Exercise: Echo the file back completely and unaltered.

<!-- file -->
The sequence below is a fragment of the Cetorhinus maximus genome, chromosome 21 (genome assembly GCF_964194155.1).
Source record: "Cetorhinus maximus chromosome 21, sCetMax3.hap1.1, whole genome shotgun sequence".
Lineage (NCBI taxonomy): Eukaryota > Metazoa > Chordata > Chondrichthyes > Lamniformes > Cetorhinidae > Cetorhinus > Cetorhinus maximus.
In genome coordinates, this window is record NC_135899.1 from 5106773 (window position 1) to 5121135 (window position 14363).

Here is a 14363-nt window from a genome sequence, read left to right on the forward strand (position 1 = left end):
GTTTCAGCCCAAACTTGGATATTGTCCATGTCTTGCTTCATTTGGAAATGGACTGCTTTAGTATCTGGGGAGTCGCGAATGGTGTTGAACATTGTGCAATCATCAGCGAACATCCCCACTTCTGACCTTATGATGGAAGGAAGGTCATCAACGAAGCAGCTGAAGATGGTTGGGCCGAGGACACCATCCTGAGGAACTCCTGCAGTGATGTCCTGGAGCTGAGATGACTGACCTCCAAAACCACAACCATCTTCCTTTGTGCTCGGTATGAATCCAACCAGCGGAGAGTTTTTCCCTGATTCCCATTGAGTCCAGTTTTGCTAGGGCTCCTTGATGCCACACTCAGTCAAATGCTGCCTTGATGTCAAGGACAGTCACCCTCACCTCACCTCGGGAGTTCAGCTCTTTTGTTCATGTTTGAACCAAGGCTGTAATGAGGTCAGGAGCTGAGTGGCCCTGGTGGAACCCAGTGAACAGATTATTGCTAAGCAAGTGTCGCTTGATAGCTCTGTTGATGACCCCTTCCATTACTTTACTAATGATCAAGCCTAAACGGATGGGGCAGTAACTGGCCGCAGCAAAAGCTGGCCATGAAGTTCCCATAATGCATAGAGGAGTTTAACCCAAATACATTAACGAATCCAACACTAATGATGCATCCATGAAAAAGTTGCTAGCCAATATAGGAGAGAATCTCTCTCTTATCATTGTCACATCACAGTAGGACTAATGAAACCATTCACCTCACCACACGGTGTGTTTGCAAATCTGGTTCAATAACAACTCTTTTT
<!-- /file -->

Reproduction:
The sequence below is a fragment of the Cetorhinus maximus genome, chromosome 21 (genome assembly GCF_964194155.1).
Source record: "Cetorhinus maximus chromosome 21, sCetMax3.hap1.1, whole genome shotgun sequence".
Lineage (NCBI taxonomy): Eukaryota > Metazoa > Chordata > Chondrichthyes > Lamniformes > Cetorhinidae > Cetorhinus > Cetorhinus maximus.
In genome coordinates, this window is record NC_135899.1 from 5106773 (window position 1) to 5121135 (window position 14363).

Here is a 14363-nt window from a genome sequence, read left to right on the forward strand (position 1 = left end):
GTTTCAGCCCAAACTTGGATATTGTCCATGTCTTGCTTCATTTGGAAATGGACTGCTTTAGTATCTGGGGAGTCGCGAATGGTGTTGAACATTGTGCAATCATCAGCGAACATCCCCACTTCTGACCTTATGATGGAAGGAAGGTCATCAACGAAGCAGCTGAAGATGGTTGGGCCGAGGACACCATCCTGAGGAACTCCTGCAGTGATGTCCTGGAGCTGAGATGACTGACCTCCAAAACCACAACCATCTTCCTTTGTGCTCGGTATGAATCCAACCAGCGGAGAGTTTTTCCCTGATTCCCATTGAGTCCAGTTTTGCTAGGGCTCCTTGATGCCACACTCAGTCAAATGCTGCCTTGATGTCAAGGACAGTCACCCTCACCTCACCTCGGGAGTTCAGCTCTTTTGTTCATGTTTGAACCAAGGCTGTAATGAGGTCAGGAGCTGAGTGGCCCTGGTGGAACCCAGTGAACAGATTATTGCTAAGCAAGTGTCGCTTGATAGCTCTGTTGATGACCCCTTCCATTACTTTACTAATGATCAAGCCTAAACGGATGGGGCAGTAACTGGCCGCAGCAAAAGCTGGCCATGAAGTTCCCATAATGCATAGAGGAGTTTAACCCAAATACATTAACGAATCCAACACTAATGATGCATCCATGAAAAAGTTGCTAGCCAATATAGGAGAGAATCTCTCTCTTATCATTGTCACATCACAGTAGGACTAATGAAACCATTCACCTCACCACACGGTGTGTTTGCAAATCTGGTTCAATAACAACTCTTTTT